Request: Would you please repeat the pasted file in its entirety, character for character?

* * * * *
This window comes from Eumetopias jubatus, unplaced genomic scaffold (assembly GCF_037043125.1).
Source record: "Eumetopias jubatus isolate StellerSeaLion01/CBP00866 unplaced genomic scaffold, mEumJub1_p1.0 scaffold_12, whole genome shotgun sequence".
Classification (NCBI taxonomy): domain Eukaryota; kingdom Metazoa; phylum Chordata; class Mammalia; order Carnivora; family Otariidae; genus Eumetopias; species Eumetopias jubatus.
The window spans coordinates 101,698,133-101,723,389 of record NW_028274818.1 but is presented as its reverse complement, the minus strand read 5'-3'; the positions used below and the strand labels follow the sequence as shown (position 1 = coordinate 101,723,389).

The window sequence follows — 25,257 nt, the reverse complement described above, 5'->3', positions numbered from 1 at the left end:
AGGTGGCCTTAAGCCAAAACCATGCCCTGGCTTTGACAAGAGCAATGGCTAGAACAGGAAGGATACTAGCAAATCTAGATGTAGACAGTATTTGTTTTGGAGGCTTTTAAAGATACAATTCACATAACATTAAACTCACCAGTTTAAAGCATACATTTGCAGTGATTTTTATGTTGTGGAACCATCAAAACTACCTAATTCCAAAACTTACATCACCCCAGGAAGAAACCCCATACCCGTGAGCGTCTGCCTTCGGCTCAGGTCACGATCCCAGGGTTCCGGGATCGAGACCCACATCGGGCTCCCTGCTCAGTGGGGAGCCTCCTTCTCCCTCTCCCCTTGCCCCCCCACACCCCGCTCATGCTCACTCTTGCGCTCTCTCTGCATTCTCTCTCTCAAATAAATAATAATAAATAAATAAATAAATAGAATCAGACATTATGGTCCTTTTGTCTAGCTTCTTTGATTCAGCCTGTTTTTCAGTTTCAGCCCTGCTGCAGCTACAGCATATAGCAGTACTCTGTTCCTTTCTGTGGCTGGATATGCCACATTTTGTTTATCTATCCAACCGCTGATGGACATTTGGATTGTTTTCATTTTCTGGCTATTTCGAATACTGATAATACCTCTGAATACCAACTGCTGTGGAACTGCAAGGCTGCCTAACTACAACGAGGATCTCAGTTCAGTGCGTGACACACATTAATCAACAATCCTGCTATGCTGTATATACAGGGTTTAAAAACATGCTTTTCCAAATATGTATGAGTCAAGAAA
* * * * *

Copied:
This window comes from Eumetopias jubatus, unplaced genomic scaffold (assembly GCF_037043125.1).
Source record: "Eumetopias jubatus isolate StellerSeaLion01/CBP00866 unplaced genomic scaffold, mEumJub1_p1.0 scaffold_12, whole genome shotgun sequence".
Classification (NCBI taxonomy): domain Eukaryota; kingdom Metazoa; phylum Chordata; class Mammalia; order Carnivora; family Otariidae; genus Eumetopias; species Eumetopias jubatus.
The window spans coordinates 101,698,133-101,723,389 of record NW_028274818.1 but is presented as its reverse complement, the minus strand read 5'-3'; the positions used below and the strand labels follow the sequence as shown (position 1 = coordinate 101,723,389).

The window sequence follows — 25,257 nt, the reverse complement described above, 5'->3', positions numbered from 1 at the left end:
AGGTGGCCTTAAGCCAAAACCATGCCCTGGCTTTGACAAGAGCAATGGCTAGAACAGGAAGGATACTAGCAAATCTAGATGTAGACAGTATTTGTTTTGGAGGCTTTTAAAGATACAATTCACATAACATTAAACTCACCAGTTTAAAGCATACATTTGCAGTGATTTTTATGTTGTGGAACCATCAAAACTACCTAATTCCAAAACTTACATCACCCCAGGAAGAAACCCCATACCCGTGAGCGTCTGCCTTCGGCTCAGGTCACGATCCCAGGGTTCCGGGATCGAGACCCACATCGGGCTCCCTGCTCAGTGGGGAGCCTCCTTCTCCCTCTCCCCTTGCCCCCCCACACCCCGCTCATGCTCACTCTTGCGCTCTCTCTGCATTCTCTCTCTCAAATAAATAATAATAAATAAATAAATAAATAGAATCAGACATTATGGTCCTTTTGTCTAGCTTCTTTGATTCAGCCTGTTTTTCAGTTTCAGCCCTGCTGCAGCTACAGCATATAGCAGTACTCTGTTCCTTTCTGTGGCTGGATATGCCACATTTTGTTTATCTATCCAACCGCTGATGGACATTTGGATTGTTTTCATTTTCTGGCTATTTCGAATACTGATAATACCTCTGAATACCAACTGCTGTGGAACTGCAAGGCTGCCTAACTACAACGAGGATCTCAGTTCAGTGCGTGACACACATTAATCAACAATCCTGCTATGCTGTATATACAGGGTTTAAAAACATGCTTTTCCAAATATGTATGAGTCAAGAAA